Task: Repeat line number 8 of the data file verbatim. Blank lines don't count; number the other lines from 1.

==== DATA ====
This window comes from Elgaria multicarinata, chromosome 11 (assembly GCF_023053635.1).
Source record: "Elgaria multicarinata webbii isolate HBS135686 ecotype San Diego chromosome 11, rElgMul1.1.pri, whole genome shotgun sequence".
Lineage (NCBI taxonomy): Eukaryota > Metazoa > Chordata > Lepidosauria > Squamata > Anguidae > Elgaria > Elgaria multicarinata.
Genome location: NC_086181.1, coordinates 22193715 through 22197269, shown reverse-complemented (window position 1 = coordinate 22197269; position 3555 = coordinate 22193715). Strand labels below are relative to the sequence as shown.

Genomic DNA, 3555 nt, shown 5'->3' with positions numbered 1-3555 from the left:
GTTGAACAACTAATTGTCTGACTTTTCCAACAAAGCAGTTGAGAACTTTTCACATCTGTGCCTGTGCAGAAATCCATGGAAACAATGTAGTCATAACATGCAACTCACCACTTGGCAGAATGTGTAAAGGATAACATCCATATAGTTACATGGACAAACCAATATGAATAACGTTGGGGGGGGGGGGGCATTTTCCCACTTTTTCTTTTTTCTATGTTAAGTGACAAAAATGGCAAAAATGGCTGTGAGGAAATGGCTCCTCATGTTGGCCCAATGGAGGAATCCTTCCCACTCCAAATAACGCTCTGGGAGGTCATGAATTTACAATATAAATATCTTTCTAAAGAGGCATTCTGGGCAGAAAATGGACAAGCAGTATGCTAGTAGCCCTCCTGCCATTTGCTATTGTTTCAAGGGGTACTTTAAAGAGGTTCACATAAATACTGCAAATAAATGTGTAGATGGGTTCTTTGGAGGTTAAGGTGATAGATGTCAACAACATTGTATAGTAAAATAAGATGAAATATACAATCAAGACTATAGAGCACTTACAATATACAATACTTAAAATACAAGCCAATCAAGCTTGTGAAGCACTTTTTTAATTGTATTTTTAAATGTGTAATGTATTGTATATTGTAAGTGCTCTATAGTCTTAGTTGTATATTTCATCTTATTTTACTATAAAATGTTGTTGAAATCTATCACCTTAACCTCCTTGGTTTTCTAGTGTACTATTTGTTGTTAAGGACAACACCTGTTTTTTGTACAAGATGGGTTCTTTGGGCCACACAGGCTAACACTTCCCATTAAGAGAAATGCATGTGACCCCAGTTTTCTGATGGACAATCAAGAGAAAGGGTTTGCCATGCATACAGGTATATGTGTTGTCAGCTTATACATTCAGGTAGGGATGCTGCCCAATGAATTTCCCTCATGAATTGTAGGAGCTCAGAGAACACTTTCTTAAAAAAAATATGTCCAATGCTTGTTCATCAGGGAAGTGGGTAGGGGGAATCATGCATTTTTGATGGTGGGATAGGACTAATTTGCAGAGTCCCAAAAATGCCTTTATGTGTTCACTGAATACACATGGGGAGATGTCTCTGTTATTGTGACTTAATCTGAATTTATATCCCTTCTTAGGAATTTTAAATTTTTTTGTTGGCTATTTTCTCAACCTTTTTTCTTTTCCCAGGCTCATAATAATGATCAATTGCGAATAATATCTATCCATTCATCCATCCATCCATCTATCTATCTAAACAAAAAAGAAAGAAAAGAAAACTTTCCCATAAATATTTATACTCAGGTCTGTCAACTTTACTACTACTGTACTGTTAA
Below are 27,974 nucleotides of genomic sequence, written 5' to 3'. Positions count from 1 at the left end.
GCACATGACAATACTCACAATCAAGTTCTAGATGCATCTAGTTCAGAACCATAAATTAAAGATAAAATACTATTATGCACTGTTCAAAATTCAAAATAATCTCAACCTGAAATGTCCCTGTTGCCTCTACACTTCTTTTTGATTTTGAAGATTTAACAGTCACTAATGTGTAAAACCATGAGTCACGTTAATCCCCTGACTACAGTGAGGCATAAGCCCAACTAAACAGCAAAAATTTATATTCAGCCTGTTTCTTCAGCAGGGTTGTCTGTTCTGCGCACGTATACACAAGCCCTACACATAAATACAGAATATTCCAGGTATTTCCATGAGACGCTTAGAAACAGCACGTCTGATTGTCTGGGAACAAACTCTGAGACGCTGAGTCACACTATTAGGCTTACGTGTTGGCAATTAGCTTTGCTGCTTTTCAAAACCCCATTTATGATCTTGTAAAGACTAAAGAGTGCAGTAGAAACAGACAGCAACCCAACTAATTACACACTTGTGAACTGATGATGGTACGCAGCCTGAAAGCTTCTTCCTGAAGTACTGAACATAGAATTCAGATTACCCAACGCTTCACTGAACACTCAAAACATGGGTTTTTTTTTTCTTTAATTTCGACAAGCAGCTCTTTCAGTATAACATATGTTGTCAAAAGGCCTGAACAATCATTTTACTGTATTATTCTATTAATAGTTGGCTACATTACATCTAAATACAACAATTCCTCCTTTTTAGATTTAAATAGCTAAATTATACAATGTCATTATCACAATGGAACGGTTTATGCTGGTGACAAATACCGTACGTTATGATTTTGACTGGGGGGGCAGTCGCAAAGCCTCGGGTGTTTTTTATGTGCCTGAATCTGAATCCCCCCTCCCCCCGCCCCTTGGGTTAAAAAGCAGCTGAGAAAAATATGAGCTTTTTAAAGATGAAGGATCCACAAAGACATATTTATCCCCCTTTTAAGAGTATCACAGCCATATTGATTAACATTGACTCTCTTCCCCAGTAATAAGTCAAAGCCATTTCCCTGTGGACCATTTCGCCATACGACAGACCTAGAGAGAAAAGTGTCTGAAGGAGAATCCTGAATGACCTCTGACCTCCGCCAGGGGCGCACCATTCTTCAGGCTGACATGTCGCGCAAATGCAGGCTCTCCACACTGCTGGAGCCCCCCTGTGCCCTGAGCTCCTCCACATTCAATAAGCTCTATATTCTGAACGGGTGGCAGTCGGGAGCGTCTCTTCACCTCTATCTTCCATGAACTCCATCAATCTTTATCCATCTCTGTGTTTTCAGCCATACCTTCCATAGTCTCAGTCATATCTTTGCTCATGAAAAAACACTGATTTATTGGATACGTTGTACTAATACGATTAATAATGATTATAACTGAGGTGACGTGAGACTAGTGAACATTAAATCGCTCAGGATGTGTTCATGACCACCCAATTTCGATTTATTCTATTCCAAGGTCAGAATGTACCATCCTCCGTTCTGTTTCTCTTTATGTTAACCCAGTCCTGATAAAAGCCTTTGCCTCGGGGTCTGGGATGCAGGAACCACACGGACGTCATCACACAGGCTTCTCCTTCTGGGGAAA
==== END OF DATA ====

GCACATGACAATACTCACAATCAAGTTCTAGATGCATCTAGTTCAGAACCATAAATTAAAGATAAAATACTATTATGCACTGTTCAAAATTCAAAATAATCTCAACCTGAAATGTCCCTGTTGCCTCTACACTTCTTTTTGATTTTGAAGATTTAACAGTCACTAATGTGTAAAACCATGAGTCACGTTAATCCCCTGACTACAGTGAGGCATAAGCCCAACTAAACAGCAAAAATTTATATTCAGCCTGTTTCTTCAGCAGGGTTGTCTGTTCTGCGCACGTATACACAAGCCCTACACATAAATACAGAATATTCCAGGTATTTCCATGAGACGCTTAGAAACAGCACGTCTGATTGTCTGGGAACAAACTCTGAGACGCTGAGTCACACTATTAGGCTTACGTGTTGGCAATTAGCTTTGCTGCTTTTCAAAACCCCATTTATGATCTTGTAAAGACTAAAGAGTGCAGTAGAAACAGACAGCAACCCAACTAATTACACACTTGTGAACTGATGATGGTACGCAGCCTGAAAGCTTCTTCCTGAAGTACTGAACATAGAATTCAGATTACCCAACGCTTCACTGAACACTCAAAACATGGGTTTTTTTTTTCTTTAATTTCGACAAGCAGCTCTTTCAGTATAACATATGTTGTCAAAAGGCCTGAACAATCATTTTACTGTATTATTCTATTAATAGTTGGCTACATTACATCTAAATACAACAATTCCTCCTTTTTAGATTTAAATAGCTAAATTATACAATGTCATTATCACAATGGAACGGTTTATGCTGGTGACAAATACCGTACGTTATGATTTTGACTGGGGGGGCAGTCGCAAAGCCTCGGGTGTTTTTTATGTGCCTGAATCTGAATCCCCCCTCCCCCCGCCCCTTGGGTTAAAAAGCAGCTGAGAAAAATATGAGCTTTTTAAAGATGAAGGATCCACAAAGACATATTTATCCCCCTTTTAAGAGTATCACAGCCATATTGATTAACATTGACTCTCTTCCCCAGTAATAAGTCAAAGCCATTTCCCTGTGGACCATTTCGCCATACGACAGACCTAGAGAGAAAAGTGTCTGAAGGAGAATCCTGAATGACCTCTGACCTCCGCCAGGGGCGCACCATTCTTCAGGCTGACATGTCGCGCAAATGCAGGCTCTCCACACTGCTGGAGCCCCCCTGTGCCCTGAGCTCCTCCACATTCAATAAGCTCTATATTCTGAACGGGTGGCAGTCGGGAGCGTCTCTTCACCTCTATCTTCCATGAACTCCATCAATCTTTATCCATCTCTGTGTTTTCAGCCATACCTTCCATAGTCTCAGTCATATCTTTGCTCATGAAAAAACACTGATTTATTGGATACGTTGTACTAATACGATTAATAATGATTATAACTGAGGTGACGTGAGACTAGTGAACATTAAATCGCTCAGGATGTGTTCATGACCACCCAATTTCGATTTATTCTATTCCAAGGTCAGAATGTACCATCCTCCGTTCTGTTTCTCTTTATGTTAACCCAGTCCTGATAAAAGCCTTTGCCTCGGGGTCTGGGATGCAGGAACCACACGGACGTCATCACACAGGCTTCTCCTTCTGGGGAAA